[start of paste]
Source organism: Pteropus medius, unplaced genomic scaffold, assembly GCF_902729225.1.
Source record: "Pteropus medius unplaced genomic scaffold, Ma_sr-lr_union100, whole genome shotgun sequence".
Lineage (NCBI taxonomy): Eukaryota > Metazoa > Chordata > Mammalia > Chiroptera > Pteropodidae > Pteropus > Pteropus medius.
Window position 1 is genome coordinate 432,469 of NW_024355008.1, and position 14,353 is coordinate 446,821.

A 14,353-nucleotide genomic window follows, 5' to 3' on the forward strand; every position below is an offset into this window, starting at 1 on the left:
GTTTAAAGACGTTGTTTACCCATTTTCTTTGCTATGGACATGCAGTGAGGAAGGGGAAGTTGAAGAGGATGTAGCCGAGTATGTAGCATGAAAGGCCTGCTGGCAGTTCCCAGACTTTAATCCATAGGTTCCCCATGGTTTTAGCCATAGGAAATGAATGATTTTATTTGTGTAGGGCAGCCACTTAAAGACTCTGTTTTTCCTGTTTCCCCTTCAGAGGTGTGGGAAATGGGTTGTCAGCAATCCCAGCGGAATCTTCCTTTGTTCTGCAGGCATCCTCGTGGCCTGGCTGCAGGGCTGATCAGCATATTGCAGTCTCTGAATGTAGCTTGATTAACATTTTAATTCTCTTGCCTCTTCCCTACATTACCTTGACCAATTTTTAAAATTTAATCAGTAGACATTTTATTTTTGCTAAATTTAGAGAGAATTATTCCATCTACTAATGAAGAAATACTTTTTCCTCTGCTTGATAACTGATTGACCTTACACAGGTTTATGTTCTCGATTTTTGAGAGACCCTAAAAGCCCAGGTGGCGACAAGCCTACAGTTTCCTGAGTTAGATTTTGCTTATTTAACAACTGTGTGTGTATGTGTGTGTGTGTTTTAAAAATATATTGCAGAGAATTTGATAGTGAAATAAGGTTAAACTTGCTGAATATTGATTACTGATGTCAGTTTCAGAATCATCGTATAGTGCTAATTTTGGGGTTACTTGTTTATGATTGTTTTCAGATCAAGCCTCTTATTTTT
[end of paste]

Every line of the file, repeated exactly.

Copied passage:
Source organism: Pteropus medius, unplaced genomic scaffold, assembly GCF_902729225.1.
Source record: "Pteropus medius unplaced genomic scaffold, Ma_sr-lr_union100, whole genome shotgun sequence".
Lineage (NCBI taxonomy): Eukaryota > Metazoa > Chordata > Mammalia > Chiroptera > Pteropodidae > Pteropus > Pteropus medius.
Window position 1 is genome coordinate 432,469 of NW_024355008.1, and position 14,353 is coordinate 446,821.

A 14,353-nucleotide genomic window follows, 5' to 3' on the forward strand; every position below is an offset into this window, starting at 1 on the left:
GTTTAAAGACGTTGTTTACCCATTTTCTTTGCTATGGACATGCAGTGAGGAAGGGGAAGTTGAAGAGGATGTAGCCGAGTATGTAGCATGAAAGGCCTGCTGGCAGTTCCCAGACTTTAATCCATAGGTTCCCCATGGTTTTAGCCATAGGAAATGAATGATTTTATTTGTGTAGGGCAGCCACTTAAAGACTCTGTTTTTCCTGTTTCCCCTTCAGAGGTGTGGGAAATGGGTTGTCAGCAATCCCAGCGGAATCTTCCTTTGTTCTGCAGGCATCCTCGTGGCCTGGCTGCAGGGCTGATCAGCATATTGCAGTCTCTGAATGTAGCTTGATTAACATTTTAATTCTCTTGCCTCTTCCCTACATTACCTTGACCAATTTTTAAAATTTAATCAGTAGACATTTTATTTTTGCTAAATTTAGAGAGAATTATTCCATCTACTAATGAAGAAATACTTTTTCCTCTGCTTGATAACTGATTGACCTTACACAGGTTTATGTTCTCGATTTTTGAGAGACCCTAAAAGCCCAGGTGGCGACAAGCCTACAGTTTCCTGAGTTAGATTTTGCTTATTTAACAACTGTGTGTGTATGTGTGTGTGTGTTTTAAAAATATATTGCAGAGAATTTGATAGTGAAATAAGGTTAAACTTGCTGAATATTGATTACTGATGTCAGTTTCAGAATCATCGTATAGTGCTAATTTTGGGGTTACTTGTTTATGATTGTTTTCAGATCAAGCCTCTTATTTTT